Absorbance and fluorescence measurements
Acridine Orange was dissolved in phosphate-buffered saline (PBS) with the indicated pH obtained by adding HCl or NaOH. Absorbance and emission measurements were performed using a Spectramax M3 plate reader (Molecular Devices LLC, Sunnyvale, CA) at room temperature.
Cell lines culture and treatments
U-87 MG and HEK293T cells were obtained from the American Tissue Culture Collection (ATCC). U-87 MG cells, permanently expressing the protein LC3 fused with GFP, elsewhere described U-87 MG GFP–LC3, were kindly provided by Carlos F. Menck (Department of Microbiology, USP, Sao Paulo, Brazil). Glioma cell lines were cultured in low-glucose Dulbecco's modified Eagle's medium (DMEM) and HEK293T cells in high-glucose DMEM, both supplemented with 10% fetal bovine serum (FBS), 1% penicillin-streptomycin and 0.1% amphotericin B at 37°C and 5% CO2 in a humidified incubator. Cells were treated with rapamycin 200 nM for 24 h. When indicated, 50 nM BafA1 was added for the final 6 h of treatment with rapamycin. U251 cells were treated for 72 h and U-87 MG GFP–LC3 for 48 h in the indicated concentrations of TMZ. For starvation, cells were washed twice with Hank's Balanced Salt Solution (HBSS) and incubated with the same solution for the indicated times.
Primary cell cultures and treatments
Primary fibroblasts were isolated from skin and lung of a Wistar rat (Rattus norvegicus) at 4 weeks of age, as previously reported (Seluanov et al., 2010), with minor modifications. This rat was an untreated animal previously used in behavior experiments from the project No 27144, approved by CEUA/UFRGS kindly provided by Dr Lucas Alvares. Rat skin and rat lung fibroblasts (rSF and rLF, respectively) were cultured in DMEM/F-12, supplemented with 15% FBS and 1% non-essential amino acids. Human adipose-tissue-derived mesenchymal stem cells (hADSCs) were obtained from patients that signed an informed consent [all clinical investigations were conducted according to the principles expressed in the Declaration of Helsinki, in a protocol approved by UFCSPA and ISCMPA's ethics committee (846/11)], kindly provided from Dr Marcia Wink, and were cultured in low-glucose DMEM supplemented with 10% FBS. Murine and human primary cell cultures were kept at 37°C and 5% CO2 in a humidified incubator. Cells were treated with rapamycin 200 nM for 24 h.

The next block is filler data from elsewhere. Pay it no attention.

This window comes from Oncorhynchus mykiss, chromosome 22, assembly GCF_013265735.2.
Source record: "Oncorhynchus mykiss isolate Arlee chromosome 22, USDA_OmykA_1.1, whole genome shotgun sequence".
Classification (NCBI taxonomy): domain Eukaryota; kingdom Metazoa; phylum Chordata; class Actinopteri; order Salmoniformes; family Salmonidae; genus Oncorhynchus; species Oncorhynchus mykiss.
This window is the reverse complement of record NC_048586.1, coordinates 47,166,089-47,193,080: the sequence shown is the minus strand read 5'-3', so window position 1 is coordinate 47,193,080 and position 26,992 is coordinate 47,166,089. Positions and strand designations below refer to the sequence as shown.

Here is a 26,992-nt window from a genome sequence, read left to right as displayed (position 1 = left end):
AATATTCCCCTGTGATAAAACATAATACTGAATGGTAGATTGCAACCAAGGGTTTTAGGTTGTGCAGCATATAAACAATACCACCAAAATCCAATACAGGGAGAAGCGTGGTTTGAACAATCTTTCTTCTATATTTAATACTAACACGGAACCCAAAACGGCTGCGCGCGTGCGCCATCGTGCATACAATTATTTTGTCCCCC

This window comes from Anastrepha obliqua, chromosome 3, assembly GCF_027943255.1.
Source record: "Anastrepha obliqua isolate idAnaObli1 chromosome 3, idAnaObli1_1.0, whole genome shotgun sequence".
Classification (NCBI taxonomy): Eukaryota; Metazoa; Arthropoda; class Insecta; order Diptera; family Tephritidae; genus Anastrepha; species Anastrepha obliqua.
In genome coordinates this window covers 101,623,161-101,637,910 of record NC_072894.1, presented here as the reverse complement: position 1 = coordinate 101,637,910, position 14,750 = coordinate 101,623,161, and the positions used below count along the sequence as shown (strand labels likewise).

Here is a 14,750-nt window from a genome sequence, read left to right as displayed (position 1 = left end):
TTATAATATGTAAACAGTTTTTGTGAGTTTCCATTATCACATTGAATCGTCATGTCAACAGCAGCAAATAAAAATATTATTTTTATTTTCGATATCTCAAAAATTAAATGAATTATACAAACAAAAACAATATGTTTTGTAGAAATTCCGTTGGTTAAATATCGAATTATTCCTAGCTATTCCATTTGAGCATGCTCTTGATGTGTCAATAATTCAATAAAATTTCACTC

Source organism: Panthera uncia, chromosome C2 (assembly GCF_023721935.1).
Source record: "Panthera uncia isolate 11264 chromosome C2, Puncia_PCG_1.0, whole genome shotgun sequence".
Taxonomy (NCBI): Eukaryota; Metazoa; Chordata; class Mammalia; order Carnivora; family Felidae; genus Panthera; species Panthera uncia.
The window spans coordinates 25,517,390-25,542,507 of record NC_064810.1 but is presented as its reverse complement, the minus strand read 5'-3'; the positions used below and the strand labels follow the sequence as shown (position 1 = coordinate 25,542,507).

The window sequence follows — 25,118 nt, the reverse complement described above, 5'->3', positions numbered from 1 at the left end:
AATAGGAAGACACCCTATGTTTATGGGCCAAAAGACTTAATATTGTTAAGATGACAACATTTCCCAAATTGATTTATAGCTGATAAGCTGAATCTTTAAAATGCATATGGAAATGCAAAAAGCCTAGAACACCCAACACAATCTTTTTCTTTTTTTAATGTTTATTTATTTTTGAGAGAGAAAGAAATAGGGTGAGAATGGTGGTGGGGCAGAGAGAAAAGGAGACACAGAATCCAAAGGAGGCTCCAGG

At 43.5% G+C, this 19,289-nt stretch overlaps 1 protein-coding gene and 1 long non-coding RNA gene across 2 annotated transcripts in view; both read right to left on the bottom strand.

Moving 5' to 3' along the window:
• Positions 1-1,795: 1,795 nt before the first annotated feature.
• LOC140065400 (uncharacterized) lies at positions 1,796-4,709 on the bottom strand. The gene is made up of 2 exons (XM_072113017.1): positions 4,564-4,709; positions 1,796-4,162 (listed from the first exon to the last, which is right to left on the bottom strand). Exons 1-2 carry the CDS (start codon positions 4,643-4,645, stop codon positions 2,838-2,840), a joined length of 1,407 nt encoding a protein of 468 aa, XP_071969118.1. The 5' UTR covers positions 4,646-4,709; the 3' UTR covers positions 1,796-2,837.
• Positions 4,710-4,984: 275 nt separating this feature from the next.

Generation of stable cell lines with retroviral or lentiviral infection
U-87 MG and HEK293T cells stably expressing the tandem-fluorescent-protein-tagged LC3 (mCherry–GFP–LC3), were generated by retroviral infection. Retrovirus-expressing cells were selected with puromycin 7.4 μM (4 μg/ml) to generate stable pools. BECN1 and ATG7 genes were knocked down by transduction of U-87 MG cells with lentivirus vectors produced with the plasmid clone NM_019584.2-970s1c1 and NM_028835.3-1655s21c1, respectively, from the Mission RNAi library from Sigma-Aldrich. Non-target (pLKO.1-puro) sequence was used as a control. Lentiviruses were produced as described previously (Tamajusuku et al., 2010). Knockdown was confirmed by western blotting. Cell viability in both knockdown cells in relation to wild-type and scrambled shRNA control cells (shCtrl) was not altered (data not shown).